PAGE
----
GNU Tools for ARM Embedded Processors or GCC ARM Embedded for short, version 4.7 is available HERE. The previously released version, 4.6 had over 30,000 downloads (see HERE). As well as new features such as MAC OS hosting, GDB enhancement, and other optimizations, the most exciting feature in version 4.7 is the reduction in generated code size.
Why code size? The reason, and something that most MCU software developers already know, lies in the extreme resource limitation and cost sensitivity of MCU programming. For those who haven't experienced this, here are some quotations from some of our users:
"Please please please remember that we are seeing more and more memory limited parts in this world - for example, 4KB flash, 1KB RAM - and every word of "stack space" used, never mind the flash size consumed by code."
"If the total code size exceeds the internal flash memory of the MCU (as in my case) I must ..."
GCC ARM Embedded 4.7 reduces code size by optimizing the compiler and associated libraries.
Optimizing the compiler for generated code size is nothing new. GCC with optimization level Os will generate code that is smaller in size. But most of the active development on GCC is more focused on performance at the moment, and this leaves more room for size optimization to catch up. GCC ARM Embedded 4.7 includes the latest code size optimizations committed by ARM compiler team.
Among the many code size optimizations, there is basic block reordering for size, which reorders the basic blocks to reduce long jumps. Also, there is hoisting enhancement, which attempts to extract as many common expressions as possible to a common predecessor while keeping register pressure reasonably low. Other optimizations include more hard register copying and less use of ARM higher 8 core registers (refer to ARMv6-M Architecture Reference Manual). Measured on an ARM Cortex-M0 processor with code size benchmarks, version 4.7 with Os generates 2% less code when compared to previous versions.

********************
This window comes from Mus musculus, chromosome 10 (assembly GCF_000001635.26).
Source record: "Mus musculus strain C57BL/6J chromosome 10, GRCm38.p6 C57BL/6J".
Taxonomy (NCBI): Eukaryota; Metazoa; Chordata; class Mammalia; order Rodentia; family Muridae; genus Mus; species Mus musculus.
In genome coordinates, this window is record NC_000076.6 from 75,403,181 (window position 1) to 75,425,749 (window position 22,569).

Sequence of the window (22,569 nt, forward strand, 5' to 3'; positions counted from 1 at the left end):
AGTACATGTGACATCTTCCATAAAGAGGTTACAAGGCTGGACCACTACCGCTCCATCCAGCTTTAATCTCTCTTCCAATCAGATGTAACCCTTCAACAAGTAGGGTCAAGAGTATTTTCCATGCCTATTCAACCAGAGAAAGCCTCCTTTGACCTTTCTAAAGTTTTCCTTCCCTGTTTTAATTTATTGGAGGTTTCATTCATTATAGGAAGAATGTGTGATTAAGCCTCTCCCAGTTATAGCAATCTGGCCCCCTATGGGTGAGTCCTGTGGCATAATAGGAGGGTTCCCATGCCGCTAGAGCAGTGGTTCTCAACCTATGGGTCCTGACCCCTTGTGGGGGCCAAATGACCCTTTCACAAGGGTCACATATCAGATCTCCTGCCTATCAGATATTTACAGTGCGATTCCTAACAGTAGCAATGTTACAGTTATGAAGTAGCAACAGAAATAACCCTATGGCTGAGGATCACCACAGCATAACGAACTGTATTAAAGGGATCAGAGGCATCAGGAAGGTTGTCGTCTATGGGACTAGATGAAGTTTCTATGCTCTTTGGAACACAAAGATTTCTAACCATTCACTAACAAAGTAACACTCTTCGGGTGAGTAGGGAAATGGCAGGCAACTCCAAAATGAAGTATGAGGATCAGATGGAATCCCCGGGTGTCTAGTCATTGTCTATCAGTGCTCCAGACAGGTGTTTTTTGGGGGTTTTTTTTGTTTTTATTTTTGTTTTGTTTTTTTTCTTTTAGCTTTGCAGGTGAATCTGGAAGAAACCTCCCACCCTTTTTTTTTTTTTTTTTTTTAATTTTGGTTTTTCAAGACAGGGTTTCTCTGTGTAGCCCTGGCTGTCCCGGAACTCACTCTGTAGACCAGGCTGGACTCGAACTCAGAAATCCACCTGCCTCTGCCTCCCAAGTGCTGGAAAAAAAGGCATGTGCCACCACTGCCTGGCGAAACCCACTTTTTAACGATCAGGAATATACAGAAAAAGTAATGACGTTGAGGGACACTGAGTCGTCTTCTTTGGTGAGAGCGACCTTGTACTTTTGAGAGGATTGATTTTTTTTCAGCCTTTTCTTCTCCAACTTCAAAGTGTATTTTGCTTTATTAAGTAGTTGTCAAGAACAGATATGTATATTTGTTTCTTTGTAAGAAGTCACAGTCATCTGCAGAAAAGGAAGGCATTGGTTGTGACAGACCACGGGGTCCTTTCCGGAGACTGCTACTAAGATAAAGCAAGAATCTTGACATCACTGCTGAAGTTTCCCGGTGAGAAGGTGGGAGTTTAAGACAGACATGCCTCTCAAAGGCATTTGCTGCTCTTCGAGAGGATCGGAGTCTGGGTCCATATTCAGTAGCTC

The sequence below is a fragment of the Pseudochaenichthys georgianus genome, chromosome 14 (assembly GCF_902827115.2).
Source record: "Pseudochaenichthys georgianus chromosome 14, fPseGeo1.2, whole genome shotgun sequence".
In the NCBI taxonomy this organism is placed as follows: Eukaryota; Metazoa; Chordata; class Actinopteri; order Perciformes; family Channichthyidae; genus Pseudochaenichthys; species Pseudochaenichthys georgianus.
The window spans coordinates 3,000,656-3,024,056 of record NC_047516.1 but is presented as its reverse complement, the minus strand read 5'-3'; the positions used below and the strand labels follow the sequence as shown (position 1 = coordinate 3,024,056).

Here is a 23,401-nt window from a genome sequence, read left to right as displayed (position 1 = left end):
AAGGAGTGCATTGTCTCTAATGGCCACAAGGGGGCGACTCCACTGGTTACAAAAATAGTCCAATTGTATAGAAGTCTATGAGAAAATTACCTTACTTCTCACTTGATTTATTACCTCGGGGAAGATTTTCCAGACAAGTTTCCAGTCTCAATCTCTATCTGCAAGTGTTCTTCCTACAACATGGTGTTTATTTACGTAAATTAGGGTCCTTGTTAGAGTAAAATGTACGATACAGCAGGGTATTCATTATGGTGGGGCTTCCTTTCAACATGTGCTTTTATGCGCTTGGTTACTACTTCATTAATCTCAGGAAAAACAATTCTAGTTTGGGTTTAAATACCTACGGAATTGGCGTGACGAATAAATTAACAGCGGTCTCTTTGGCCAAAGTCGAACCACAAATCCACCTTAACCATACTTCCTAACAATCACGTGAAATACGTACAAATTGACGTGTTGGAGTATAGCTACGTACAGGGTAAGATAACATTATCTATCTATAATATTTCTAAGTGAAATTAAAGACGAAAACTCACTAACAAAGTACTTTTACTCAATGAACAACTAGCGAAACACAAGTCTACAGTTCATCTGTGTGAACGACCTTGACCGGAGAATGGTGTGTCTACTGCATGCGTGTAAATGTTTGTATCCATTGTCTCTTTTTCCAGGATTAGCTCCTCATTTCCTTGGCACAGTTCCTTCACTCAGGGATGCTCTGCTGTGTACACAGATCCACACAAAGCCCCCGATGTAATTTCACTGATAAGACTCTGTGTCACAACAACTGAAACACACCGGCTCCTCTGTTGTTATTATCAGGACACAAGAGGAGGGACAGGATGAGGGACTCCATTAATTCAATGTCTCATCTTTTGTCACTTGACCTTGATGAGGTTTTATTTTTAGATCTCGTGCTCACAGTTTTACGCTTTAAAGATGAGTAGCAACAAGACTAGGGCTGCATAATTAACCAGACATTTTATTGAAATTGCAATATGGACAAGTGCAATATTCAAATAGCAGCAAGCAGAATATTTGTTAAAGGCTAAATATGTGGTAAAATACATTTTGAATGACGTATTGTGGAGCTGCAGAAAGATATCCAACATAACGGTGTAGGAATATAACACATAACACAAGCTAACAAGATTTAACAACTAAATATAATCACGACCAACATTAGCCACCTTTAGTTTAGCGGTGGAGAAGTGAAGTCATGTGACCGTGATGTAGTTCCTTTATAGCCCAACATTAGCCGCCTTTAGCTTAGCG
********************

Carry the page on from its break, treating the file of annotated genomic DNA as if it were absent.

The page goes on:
Libraries also need optimizing, because the libraries included in GCC ARM Embedded were not actually designed for MCU programming. Newlib, the C library in the toolchain, implements printf functions that are so complicated they require about 37K bytes of FLASH and 5K bytes of RAM to run a simple hello-world program. That's far too large for MCU programming where you might need printf functionality for debugging and logging purposes. The good news is that there is plenty of unnecessary "fat" in libraries that can be cut.
The diet plan for libraries is to cut the unnecessary features, re-implement features with simpler logic, and build while optimizing for size. It results in a set of new libraries called newlib-nano. Namely based on newlib, but with a much smaller size.
Newlib-nano cuts some features that were added after C89, which are believed to be rarely used in MCU programming. By limiting the format converter to the C89 standard, format string processing code in printf is greatly reduced. By removing the iov buffering, all IO function sizes are again significantly reduced. Removal of wide char support in non-wide char function further squeezes string IO logic. Newlib-nano also extensively uses the weak symbol technique to exclude features that are rarely used in normal MCU programs. For example, referencing floating point IO and atexit as weak functions dramatically cuts the size of printf() and exit().
Newlib-nano also re-implements memory allocation functions, to replace the original ones that have overall better performance but with lots of complex logic which increases code size. The so called nano-allocator uses simple and native algorithms to handle allocation, de-allocation, and defragmentation. It works effectively when the total memory that can be allocated is small. More importantly, it is only about one sixth of the original size.
Newlib-nano is built with optimization level Os. This results in smaller memcpy and memset because newlib chooses a simple version of these functions when it finds them built with Os. It also discards some optimizations in C++ libraries that are large. An additional build flag for newlib-nano is -fno-exception, which disables the exception handling of libraries. This is acknowledged to be acceptable by some MCU C++ developers.
To summarize, the newlib-nano can cut the size of hello-world programs by around 80%. In extreme cases for C++ programs, the size reduction could exceed 90%.
It is easy to use newlib-nano in real projects with GCC ARM Embedded 4.7. Normally, it is only necessary to specify one additional linker option. Driver specifications in the toolchain will link with newlib-nano libraries instead of normal libraries.
Patches included in this release are either already in mainline, or on the way to the mainline. It will take some time to upstream aggressive changes to newlib-nano.
Overall, GCC ARM Embedded 4.7 represents a big leap in the open source Cortex-M development toolchain. Why not check it out yourself now, HERE.